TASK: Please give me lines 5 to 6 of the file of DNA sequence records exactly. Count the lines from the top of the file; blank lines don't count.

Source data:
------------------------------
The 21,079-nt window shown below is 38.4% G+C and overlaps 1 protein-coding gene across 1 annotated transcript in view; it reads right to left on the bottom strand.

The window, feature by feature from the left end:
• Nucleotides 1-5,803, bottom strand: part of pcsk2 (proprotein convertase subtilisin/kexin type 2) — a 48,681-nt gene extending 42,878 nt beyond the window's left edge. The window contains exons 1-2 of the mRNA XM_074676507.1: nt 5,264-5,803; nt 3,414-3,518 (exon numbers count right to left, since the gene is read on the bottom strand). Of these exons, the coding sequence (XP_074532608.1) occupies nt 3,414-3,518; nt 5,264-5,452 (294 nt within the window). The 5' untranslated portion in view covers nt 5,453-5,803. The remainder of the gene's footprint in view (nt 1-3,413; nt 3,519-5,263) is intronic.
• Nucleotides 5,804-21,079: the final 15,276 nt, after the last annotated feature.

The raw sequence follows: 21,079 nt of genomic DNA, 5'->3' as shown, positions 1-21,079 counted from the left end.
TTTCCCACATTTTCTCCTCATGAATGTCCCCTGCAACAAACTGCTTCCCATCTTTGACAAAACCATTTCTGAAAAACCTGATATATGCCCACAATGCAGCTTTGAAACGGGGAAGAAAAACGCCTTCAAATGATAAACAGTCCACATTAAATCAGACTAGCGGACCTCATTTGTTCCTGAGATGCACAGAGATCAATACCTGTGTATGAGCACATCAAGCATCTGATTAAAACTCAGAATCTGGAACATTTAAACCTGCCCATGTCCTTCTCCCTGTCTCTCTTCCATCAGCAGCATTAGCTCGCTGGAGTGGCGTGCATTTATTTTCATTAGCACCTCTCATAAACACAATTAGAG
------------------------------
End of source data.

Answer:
The raw sequence follows: 21,079 nt of genomic DNA, 5'->3' as shown, positions 1-21,079 counted from the left end.
TTTCCCACATTTTCTCCTCATGAATGTCCCCTGCAACAAACTGCTTCCCATCTTTGACAAAACCATTTCTGAAAAACCTGATATATGCCCACAATGCAGCTTTGAAACGGGGAAGAAAAACGCCTTCAAATGATAAACAGTCCACATTAAATCAGACTAGCGGACCTCATTTGTTCCTGAGATGCACAGAGATCAATACCTGTGTATGAGCACATCAAGCATCTGATTAAAACTCAGAATCTGGAACATTTAAACCTGCCCATGTCCTTCTCCCTGTCTCTCTTCCATCAGCAGCATTAGCTCGCTGGAGTGGCGTGCATTTATTTTCATTAGCACCTCTCATAAACACAATTAGAG